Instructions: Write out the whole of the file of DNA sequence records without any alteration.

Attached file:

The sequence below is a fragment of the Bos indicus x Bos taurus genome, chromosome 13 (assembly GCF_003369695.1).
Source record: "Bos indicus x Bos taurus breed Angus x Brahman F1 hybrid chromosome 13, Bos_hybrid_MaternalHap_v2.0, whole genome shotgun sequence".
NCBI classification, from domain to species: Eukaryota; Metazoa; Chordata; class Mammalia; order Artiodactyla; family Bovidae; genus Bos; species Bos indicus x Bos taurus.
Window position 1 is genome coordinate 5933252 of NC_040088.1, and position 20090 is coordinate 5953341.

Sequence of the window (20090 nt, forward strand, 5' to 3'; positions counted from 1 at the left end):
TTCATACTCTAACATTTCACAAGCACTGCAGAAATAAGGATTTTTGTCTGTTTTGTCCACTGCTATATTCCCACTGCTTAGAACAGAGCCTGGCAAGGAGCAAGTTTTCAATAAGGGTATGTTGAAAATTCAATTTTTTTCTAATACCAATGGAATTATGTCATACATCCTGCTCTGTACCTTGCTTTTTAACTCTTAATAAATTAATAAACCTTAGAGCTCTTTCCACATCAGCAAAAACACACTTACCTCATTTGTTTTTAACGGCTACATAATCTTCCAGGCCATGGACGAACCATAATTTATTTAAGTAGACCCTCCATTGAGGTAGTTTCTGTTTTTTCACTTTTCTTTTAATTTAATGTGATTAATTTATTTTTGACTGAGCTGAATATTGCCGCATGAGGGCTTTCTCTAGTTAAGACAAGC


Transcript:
The sequence below is a fragment of the Bos indicus x Bos taurus genome, chromosome 13 (assembly GCF_003369695.1).
Source record: "Bos indicus x Bos taurus breed Angus x Brahman F1 hybrid chromosome 13, Bos_hybrid_MaternalHap_v2.0, whole genome shotgun sequence".
NCBI classification, from domain to species: Eukaryota; Metazoa; Chordata; class Mammalia; order Artiodactyla; family Bovidae; genus Bos; species Bos indicus x Bos taurus.
Window position 1 is genome coordinate 5933252 of NC_040088.1, and position 20090 is coordinate 5953341.

Sequence of the window (20090 nt, forward strand, 5' to 3'; positions counted from 1 at the left end):
TTCATACTCTAACATTTCACAAGCACTGCAGAAATAAGGATTTTTGTCTGTTTTGTCCACTGCTATATTCCCACTGCTTAGAACAGAGCCTGGCAAGGAGCAAGTTTTCAATAAGGGTATGTTGAAAATTCAATTTTTTTCTAATACCAATGGAATTATGTCATACATCCTGCTCTGTACCTTGCTTTTTAACTCTTAATAAATTAATAAACCTTAGAGCTCTTTCCACATCAGCAAAAACACACTTACCTCATTTGTTTTTAACGGCTACATAATCTTCCAGGCCATGGACGAACCATAATTTATTTAAGTAGACCCTCCATTGAGGTAGTTTCTGTTTTTTCACTTTTCTTTTAATTTAATGTGATTAATTTATTTTTGACTGAGCTGAATATTGCCGCATGAGGGCTTTCTCTAGTTAAGACAAGC